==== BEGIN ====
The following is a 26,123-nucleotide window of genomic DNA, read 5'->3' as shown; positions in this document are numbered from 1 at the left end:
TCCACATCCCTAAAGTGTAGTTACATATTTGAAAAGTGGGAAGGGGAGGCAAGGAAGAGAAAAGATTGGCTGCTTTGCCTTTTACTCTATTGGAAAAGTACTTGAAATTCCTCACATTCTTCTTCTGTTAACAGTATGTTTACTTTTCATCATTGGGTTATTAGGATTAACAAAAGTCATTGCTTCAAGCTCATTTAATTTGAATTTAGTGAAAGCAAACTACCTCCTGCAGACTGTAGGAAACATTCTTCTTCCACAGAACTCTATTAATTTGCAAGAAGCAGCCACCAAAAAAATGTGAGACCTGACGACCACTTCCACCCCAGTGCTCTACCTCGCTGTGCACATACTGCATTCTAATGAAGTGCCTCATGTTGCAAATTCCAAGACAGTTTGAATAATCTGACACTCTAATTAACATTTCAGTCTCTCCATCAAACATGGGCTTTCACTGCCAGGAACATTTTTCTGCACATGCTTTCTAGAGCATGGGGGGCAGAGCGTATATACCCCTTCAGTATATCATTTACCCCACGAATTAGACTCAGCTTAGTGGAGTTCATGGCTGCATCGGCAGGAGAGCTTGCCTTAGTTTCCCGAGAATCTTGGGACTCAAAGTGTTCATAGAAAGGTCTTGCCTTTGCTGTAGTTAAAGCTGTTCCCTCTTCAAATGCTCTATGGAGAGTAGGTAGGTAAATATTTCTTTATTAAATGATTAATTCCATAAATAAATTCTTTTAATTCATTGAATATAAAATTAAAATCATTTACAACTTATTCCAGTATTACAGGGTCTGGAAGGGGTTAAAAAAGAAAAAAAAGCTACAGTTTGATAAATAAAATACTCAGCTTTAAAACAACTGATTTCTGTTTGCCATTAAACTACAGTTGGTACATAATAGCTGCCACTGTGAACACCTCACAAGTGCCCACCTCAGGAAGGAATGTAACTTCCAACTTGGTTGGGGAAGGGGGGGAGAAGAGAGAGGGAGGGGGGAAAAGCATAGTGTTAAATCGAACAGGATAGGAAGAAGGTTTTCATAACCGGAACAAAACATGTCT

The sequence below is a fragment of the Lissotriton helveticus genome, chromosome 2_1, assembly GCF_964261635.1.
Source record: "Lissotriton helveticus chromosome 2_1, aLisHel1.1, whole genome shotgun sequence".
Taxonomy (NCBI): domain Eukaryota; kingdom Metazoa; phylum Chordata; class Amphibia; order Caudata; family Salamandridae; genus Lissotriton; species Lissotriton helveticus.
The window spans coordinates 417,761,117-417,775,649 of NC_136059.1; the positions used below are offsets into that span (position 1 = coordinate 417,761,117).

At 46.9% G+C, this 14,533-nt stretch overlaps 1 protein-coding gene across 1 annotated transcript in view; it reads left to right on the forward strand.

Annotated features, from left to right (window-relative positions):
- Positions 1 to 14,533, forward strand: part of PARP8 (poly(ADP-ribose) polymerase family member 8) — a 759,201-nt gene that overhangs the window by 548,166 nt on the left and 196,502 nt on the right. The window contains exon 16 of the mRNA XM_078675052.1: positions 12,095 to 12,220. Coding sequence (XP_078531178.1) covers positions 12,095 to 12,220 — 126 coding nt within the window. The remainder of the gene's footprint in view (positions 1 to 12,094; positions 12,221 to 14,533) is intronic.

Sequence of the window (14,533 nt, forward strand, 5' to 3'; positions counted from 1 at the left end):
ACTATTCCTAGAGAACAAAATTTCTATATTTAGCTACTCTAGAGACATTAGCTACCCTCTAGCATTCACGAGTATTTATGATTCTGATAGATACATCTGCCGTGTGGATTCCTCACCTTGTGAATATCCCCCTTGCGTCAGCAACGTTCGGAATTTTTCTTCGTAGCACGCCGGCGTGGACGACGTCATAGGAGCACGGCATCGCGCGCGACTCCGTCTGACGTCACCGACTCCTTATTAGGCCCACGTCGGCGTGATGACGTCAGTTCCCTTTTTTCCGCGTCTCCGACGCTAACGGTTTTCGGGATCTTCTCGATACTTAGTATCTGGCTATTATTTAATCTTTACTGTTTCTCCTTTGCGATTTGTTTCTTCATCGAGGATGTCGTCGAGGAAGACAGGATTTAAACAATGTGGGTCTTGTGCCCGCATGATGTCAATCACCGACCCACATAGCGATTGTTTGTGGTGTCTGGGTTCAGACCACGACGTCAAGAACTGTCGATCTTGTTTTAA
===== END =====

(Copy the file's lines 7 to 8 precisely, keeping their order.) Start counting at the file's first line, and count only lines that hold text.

At 46.9% G+C, this 14,533-nt stretch overlaps 1 protein-coding gene across 1 annotated transcript in view; it reads left to right on the forward strand.

Annotated features, from left to right (window-relative positions):